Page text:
Not what you bargained for: Court hands down controversial ruling on termination provisions 


November 2012

Employment and Labour Bulletin

Employers should review the termination provisions in their employment agreements following a recent decision of the Ontario Superior Court of Justice. In Wright v. The Young and Rubicam Group of Companies,1 the Court held that "all inclusive" termination provisions that do not specifically account for the continuation of benefits or that could result in an employee receiving less notice or severance pay than required under the Employment Standards Act, 2000 (the "ESA") are void and unenforceable.


John Wright was dismissed without cause from his position with Young & Rubicam ("Y&R") after five years of service. Wright's employment agreement with Y&R contained a termination provision which capped his entitlement to pay in lieu of notice and severance pay in the event of a dismissal without cause. The termination provision also contained "all inclusive" language as follows:

This payment will be inclusive of all notice, statutory, contractual and other entitlements to compensation and statutory severance and termination pay you have in respect of the termination of your employment and no other severance, separation pay or other payments shall be made.

The termination provision was silent as to Wright's benefits entitlements.

termination provision void

Wright brought an action against Y&R alleging that the termination provision was void on two grounds. First, he argued that the provision was unenforceable because it did not provide for continuation of benefits during the notice period as required by section 61(1)(b) of the ESA. Second, he argued that the provision was unenforceable because the limits imposed by the provision could – in certain circumstances – be less than the combined amount of notice and severance pay required by the ESA.

In response to Wright's first allegation, Y&R claimed that benefits implicitly continue during the notice period in accordance with the requirements of the ESA. Therefore, a termination provision need not specifically address the question of benefit continuation. As to Wright's second allegation, Y&R argued that the payment to Wright was in excess of his entitlement to notice and severance under the ESA.

The Court sided with Wright on both counts.

The Court held that the termination provision was void because it violated section 61(1)(b) of the ESA, which states that an employer who terminates an employee's employment with pay in lieu of notice must continue an employee's participation in all benefit plans during the statutory notice period.

According to the Court, when pay in lieu of notice is characterized as being inclusive of all entitlements to compensation, it follows that no other forms of compensation (such as benefits) will flow to a dismissed employee. The Court added that even if an employer does continue to pay benefits during the notice period – which Y&R in fact did – the meaning and effect of the provision is not changed. In other words, an "all inclusive" termination provision that does not account for the continuation of benefits is void and unenforceable regardless of whether benefits are continued post-termination.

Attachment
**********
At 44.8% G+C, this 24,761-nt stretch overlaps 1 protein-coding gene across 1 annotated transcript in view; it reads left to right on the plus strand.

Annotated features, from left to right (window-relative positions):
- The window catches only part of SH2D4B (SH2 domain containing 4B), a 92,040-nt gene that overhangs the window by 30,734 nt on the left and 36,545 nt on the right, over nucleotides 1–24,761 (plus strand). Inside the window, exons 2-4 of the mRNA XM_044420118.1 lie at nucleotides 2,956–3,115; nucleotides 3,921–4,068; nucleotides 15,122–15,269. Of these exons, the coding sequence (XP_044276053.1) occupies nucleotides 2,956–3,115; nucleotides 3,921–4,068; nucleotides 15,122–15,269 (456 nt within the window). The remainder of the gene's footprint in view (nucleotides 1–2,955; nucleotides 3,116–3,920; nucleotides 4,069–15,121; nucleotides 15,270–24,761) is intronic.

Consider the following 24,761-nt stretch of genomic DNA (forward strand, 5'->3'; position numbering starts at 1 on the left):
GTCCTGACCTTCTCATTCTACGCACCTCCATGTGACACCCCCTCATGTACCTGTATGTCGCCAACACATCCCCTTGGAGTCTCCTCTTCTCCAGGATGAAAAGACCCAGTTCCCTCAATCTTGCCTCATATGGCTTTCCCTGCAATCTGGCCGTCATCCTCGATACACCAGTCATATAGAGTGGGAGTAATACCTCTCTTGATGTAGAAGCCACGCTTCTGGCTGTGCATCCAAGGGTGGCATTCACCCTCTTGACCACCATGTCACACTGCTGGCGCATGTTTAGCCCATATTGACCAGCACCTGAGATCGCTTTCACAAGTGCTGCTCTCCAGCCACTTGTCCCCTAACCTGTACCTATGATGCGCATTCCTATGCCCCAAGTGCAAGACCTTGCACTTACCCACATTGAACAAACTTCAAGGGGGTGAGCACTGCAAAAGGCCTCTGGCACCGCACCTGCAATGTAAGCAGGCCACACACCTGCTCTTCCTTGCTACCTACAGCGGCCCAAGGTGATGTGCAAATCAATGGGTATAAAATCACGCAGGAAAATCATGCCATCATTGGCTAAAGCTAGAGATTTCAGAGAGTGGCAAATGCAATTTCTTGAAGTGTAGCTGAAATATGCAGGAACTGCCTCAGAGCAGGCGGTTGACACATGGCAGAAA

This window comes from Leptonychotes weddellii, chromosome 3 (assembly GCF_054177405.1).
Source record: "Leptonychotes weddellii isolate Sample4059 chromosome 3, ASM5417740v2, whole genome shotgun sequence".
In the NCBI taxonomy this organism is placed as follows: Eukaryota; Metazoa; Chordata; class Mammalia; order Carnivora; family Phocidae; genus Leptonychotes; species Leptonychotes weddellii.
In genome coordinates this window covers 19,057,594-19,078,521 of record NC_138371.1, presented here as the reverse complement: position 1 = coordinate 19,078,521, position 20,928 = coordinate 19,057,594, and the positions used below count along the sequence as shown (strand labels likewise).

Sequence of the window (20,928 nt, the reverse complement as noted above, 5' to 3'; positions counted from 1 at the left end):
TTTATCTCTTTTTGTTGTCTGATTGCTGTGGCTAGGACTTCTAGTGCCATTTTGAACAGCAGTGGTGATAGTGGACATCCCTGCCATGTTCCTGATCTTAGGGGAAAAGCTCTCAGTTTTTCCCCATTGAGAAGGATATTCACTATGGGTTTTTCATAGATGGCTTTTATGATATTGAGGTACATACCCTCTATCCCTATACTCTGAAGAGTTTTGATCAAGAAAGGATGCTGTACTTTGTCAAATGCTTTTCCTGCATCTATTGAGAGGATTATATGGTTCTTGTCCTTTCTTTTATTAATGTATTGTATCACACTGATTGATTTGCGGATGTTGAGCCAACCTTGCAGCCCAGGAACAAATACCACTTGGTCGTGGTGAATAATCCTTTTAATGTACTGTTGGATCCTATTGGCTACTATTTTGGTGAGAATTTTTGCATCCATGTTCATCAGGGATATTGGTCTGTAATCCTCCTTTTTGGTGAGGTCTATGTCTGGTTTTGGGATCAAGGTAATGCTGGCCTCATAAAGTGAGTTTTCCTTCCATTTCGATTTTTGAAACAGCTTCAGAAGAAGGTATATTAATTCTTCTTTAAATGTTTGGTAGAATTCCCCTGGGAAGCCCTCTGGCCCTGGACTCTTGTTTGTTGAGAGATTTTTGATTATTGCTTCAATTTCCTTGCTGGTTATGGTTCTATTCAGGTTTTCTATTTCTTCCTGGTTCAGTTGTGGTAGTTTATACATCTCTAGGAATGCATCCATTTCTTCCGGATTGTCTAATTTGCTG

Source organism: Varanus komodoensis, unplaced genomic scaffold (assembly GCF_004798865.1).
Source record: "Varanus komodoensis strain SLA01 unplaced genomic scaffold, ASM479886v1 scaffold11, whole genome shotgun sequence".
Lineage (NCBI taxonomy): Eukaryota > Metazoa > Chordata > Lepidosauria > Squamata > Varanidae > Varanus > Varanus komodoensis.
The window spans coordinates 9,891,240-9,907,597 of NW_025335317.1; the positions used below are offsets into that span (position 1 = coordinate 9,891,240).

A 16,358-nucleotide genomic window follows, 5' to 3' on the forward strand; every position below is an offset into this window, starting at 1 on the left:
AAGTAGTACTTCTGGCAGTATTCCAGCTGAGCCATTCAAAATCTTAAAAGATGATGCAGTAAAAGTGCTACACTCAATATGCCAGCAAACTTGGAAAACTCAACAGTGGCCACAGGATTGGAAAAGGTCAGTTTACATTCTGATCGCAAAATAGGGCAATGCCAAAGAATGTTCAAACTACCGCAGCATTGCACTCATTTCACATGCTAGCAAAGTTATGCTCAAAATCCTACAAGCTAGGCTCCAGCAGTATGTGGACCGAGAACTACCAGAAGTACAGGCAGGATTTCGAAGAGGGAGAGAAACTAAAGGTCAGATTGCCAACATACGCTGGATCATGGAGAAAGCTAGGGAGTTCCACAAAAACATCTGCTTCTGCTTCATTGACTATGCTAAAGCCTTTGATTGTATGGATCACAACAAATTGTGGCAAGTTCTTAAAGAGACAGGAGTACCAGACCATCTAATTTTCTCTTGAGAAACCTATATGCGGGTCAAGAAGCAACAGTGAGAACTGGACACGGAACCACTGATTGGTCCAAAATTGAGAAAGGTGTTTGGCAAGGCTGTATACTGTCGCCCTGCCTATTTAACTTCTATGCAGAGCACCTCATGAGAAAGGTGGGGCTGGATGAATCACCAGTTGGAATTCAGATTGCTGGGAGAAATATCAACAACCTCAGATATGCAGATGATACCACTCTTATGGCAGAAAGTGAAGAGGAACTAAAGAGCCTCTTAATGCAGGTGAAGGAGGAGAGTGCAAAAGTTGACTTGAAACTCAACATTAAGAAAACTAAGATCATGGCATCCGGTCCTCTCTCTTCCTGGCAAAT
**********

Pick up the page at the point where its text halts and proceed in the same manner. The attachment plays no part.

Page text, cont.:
The Court further found that because the language of the termination provision could, under certain circumstances, provide for less notice and severance pay than the statutory minimums under the ESA, it was unenforceable even though Wright received more than the statutory minimums. In the Court's view, if a termination provision could provide for less than the statutory minimum, it is unenforceable even if the formula for a particular employee at the time of dismissal results in a greater benefit.

In the end, the Court ordered Y&G to provide Wright damages on account of 12 months pay in lieu of notice.

what this means for employers

It is imperative that when drafting an all inclusive termination provision, employers in Ontario2 specifically account for the continuation of benefits during the notice period. It is also crucial that employers in all jurisdictions ensure that their termination clauses provide for the minimum amount of notice and severance, if applicable, under applicable legislation at all times. An employer should ensure that the termination language in its employment agreements provides that in no event will an employee receive less than his or her statutory entitlement. This may be of particular concern for employees who receive bonuses or commissions, as the calculation of pay in lieu of notice or severance pay under employment statutes may capture incentive compensation over and above base salary. Failure to take either precaution may result in an unexpected pay day for a dismissed employee.

by Paul Boshyk and Dave McKechnie

1 2011 ONSC 4720

2 As well as in the Northwest Territories and Yukon, where employment standards legislation contains similar requirements. 

cautionary note

The foregoing provides only an overview and does not constitute legal advice. Readers are cautioned against making any decisions based on this material alone. Rather, specific legal advice should be obtained.

© McMillan LLP 2012